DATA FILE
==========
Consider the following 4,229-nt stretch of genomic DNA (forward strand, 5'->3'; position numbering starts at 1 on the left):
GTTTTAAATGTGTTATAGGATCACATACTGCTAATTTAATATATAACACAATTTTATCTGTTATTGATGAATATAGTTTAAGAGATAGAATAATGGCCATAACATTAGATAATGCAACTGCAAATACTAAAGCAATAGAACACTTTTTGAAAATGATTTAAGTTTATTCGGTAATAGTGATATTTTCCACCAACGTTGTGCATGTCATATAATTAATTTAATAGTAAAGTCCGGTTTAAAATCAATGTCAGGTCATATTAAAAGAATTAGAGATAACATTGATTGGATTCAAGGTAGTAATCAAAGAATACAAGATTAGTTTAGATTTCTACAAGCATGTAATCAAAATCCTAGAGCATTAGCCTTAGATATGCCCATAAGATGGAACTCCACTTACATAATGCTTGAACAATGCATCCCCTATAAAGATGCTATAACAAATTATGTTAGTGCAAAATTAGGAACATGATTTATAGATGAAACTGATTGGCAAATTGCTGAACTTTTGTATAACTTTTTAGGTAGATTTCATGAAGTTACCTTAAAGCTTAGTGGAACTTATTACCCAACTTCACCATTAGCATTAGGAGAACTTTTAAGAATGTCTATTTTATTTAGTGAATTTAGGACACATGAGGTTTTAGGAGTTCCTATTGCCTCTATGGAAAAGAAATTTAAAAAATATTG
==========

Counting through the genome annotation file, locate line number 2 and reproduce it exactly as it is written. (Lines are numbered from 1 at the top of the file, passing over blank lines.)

GTTTTAAATGTGTTATAGGATCACATACTGCTAATTTAATATATAACACAATTTTATCTGTTATTGATGAATATAGTTTAAGAGATAGAATAATGGCCATAACATTAGATAATGCAACTGCAAATACTAAAGCAATAGAACACTTTTTGAAAATGATTTAAGTTTATTCGGTAATAGTGATATTTTCCACCAACGTTGTGCATGTCATATAATTAATTTAATAGTAAAGTCCGGTTTAAAATCAATGTCAGGTCATATTAAAAGAATTAGAGATAACATTGATTGGATTCAAGGTAGTAATCAAAGAATACAAGATTAGTTTAGATTTCTACAAGCATGTAATCAAAATCCTAGAGCATTAGCCTTAGATATGCCCATAAGATGGAACTCCACTTACATAATGCTTGAACAATGCATCCCCTATAAAGATGCTATAACAAATTATGTTAGTGCAAAATTAGGAACATGATTTATAGATGAAACTGATTGGCAAATTGCTGAACTTTTGTATAACTTTTTAGGTAGATTTCATGAAGTTACCTTAAAGCTTAGTGGAACTTATTACCCAACTTCACCATTAGCATTAGGAGAACTTTTAAGAATGTCTATTTTATTTAGTGAATTTAGGACACATGAGGTTTTAGGAGTTCCTATTGCCTCTATGGAAAAGAAATTTAAAAAATATTG